Did you hear about the senior couple who got married and spent their honeymoon getting out of the car?
It’s funny only if it doesn’t apply to you.
Since it appears we’re now doing a brief series on the subject of seniors remarrying, we thought there should be a place to record things that made us laugh, the silliness that has kept the fun in our relationship.
Oh, one more thing before we go on. Keep in mind that lovers often laugh at things no one else would, that they have secret, little inside jokes based on something said early in the relationship, and so not everyone will find what follows as humorous as we did. And that’s perfectly fine. We’re not going into the stand-up comic business.
Bertha and I had not been seeing each other more than one week, but already knew the Lord was in this. In one of our nightly (8 pm) phone calls, she said, “What would be a deal-breaker for you in this?” One would think this would bring a serious response from me. But my mind doesn’t work that way.
I said, “Well, three things. One, do you smoke? Two, were you ever a man? and three, do you still work at the roadhouse over on the highway?”
She was quiet a moment, then said, “I can confidently say ‘no’ to two of those.
We’ve laughed ever since. We were just feeling goofy and this is how it came out.
People want to know how I proposed to Bertha. In truth, I did it the conventional way, with flowers and jewelry (a birthstone necklace, not a ring, for reasons she was a part of) and a little speech. Later, I embellished the speech and she laughs as I tell people the following.
How did I propose? I said to her, “Bertha, you’re a fine woman. You have a good job, you own your own home, you have money in the bank, you’re healthy, you have all your own teeth–will you marry me?”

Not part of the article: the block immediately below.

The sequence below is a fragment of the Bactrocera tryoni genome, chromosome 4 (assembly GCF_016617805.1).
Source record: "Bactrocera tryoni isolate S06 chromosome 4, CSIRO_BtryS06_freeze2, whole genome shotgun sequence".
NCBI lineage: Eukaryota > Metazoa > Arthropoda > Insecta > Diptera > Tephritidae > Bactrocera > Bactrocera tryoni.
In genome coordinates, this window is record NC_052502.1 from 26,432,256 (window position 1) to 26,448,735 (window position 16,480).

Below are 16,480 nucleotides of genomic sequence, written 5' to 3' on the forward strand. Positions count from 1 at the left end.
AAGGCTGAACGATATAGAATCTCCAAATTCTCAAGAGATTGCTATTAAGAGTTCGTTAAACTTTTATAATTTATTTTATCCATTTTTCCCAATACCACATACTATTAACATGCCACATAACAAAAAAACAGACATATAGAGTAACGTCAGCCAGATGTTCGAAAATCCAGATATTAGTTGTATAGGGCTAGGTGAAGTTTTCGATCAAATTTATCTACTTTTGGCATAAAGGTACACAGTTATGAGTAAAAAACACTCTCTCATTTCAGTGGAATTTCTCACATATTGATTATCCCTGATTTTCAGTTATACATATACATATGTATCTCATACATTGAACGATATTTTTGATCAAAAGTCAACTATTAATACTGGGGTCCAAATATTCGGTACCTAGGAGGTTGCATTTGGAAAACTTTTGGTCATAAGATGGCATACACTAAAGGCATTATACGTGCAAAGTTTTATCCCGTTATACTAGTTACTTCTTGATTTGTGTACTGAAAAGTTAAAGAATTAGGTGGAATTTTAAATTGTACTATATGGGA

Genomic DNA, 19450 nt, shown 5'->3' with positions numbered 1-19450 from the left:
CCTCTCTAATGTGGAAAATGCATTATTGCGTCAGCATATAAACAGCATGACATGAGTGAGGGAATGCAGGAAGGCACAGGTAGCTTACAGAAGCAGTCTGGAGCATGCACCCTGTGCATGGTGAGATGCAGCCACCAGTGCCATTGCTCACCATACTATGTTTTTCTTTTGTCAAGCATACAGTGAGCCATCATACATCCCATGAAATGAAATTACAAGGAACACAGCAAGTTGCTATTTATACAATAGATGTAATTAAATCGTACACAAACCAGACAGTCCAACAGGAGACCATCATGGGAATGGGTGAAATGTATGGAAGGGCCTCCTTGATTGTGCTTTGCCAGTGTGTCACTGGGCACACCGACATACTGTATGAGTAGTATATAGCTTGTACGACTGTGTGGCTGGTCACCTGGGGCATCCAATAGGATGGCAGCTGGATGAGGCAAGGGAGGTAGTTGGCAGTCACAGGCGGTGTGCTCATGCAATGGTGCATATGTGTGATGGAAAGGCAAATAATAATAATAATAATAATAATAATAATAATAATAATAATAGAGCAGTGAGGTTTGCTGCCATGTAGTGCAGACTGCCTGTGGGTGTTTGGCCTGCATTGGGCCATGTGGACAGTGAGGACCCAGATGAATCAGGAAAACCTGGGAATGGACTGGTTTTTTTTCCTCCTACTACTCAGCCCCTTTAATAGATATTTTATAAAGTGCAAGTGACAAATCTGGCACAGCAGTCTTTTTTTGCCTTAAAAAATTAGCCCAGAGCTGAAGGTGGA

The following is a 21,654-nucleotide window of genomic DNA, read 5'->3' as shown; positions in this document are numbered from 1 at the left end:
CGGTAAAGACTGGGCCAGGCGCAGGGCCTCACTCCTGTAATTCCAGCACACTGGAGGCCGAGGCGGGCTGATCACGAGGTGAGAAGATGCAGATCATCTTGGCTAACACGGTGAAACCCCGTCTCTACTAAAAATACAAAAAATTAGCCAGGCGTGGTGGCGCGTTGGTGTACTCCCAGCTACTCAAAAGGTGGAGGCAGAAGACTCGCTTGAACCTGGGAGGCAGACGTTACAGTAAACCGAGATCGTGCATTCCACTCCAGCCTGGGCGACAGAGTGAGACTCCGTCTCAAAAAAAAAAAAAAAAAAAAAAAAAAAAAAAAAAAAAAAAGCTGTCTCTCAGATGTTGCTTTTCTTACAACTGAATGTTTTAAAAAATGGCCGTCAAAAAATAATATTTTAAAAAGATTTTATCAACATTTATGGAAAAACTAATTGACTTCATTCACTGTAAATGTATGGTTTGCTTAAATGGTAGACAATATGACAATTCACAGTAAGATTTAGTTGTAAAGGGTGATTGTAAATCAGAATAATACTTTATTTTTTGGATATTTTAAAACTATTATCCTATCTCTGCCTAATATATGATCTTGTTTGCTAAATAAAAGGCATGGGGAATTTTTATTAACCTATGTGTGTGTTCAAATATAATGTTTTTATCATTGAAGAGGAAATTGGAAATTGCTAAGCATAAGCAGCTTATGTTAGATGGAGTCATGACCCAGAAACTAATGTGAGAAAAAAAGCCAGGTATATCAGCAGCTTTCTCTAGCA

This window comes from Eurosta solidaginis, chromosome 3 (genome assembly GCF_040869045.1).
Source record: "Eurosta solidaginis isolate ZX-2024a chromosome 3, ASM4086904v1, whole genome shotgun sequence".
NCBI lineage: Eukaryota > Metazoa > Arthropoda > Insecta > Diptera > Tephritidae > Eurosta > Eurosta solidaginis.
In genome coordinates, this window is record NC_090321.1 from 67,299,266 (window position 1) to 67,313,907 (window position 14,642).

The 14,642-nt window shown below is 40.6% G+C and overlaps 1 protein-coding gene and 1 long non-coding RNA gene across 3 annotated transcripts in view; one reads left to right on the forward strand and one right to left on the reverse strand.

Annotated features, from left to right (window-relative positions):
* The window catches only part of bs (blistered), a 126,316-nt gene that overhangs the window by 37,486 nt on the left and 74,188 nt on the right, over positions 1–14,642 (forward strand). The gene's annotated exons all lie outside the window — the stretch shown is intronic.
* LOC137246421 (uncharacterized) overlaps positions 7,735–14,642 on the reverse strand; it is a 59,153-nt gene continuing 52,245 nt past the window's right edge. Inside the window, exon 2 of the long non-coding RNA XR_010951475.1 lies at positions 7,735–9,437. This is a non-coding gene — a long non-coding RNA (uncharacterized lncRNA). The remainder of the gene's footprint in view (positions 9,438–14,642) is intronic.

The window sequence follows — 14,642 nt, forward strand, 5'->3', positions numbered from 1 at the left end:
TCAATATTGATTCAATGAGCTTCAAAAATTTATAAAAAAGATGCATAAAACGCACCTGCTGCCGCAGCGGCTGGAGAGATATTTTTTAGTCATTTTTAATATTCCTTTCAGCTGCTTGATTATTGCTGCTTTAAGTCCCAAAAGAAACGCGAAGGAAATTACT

And she said, “What do you bring to this?” I said, “I have a partial plate.” She said, “What else?” I said, “That’s about it.”
She said yes anyway.
Not more than two months after we had been seeing each other, Bertha’s daughter Lari texted to say, “Thank you for giving my mother her laughter back.”
Bertha is not a comic, although she is now married to one. But she loves to laugh as much as anyone I’ve ever met. In her fifty-plus years of marriage to Gary, she says she enjoyed hearing the stories he told in sermons over and over. “Each story was new every time he told it.” I said to her, “You were enjoying it along with the people, as though you were hearing it for the first time.”
That’s a gift every pastor needs in a wife. And it’s extremely rare, let me say. Far too many wives roll their eyes when sitting through another recitation of their preacher-husband’s stock stories.
Four. A hundred little things have kept us laughing…
After I bought this house and moved in, but a couple of months before we married, Bertha wanted to give me three bookcases as a wedding present. She had had good experiences with a certain mailorder company, so she ordered from them. A friend suggested that we go online and read the comments from buyers. That’s when we discovered that although the shipping would be free, the bookcases would have to be assembled.
They arrived by FedEx, three long, long flat boxes. We looked at each other and laughed. “Might as well get to it.” We opened one, laid out all the parts and planks, the shelves and fasteners, and began combing through the packing materials for directions. We found no specific directions, but a page containing drawings was included. So, we sat down to figure out the instructions by the drawings. Then, we tackled the first bookcase. Three hours later we had it up and standing. Whew. Only two more to go!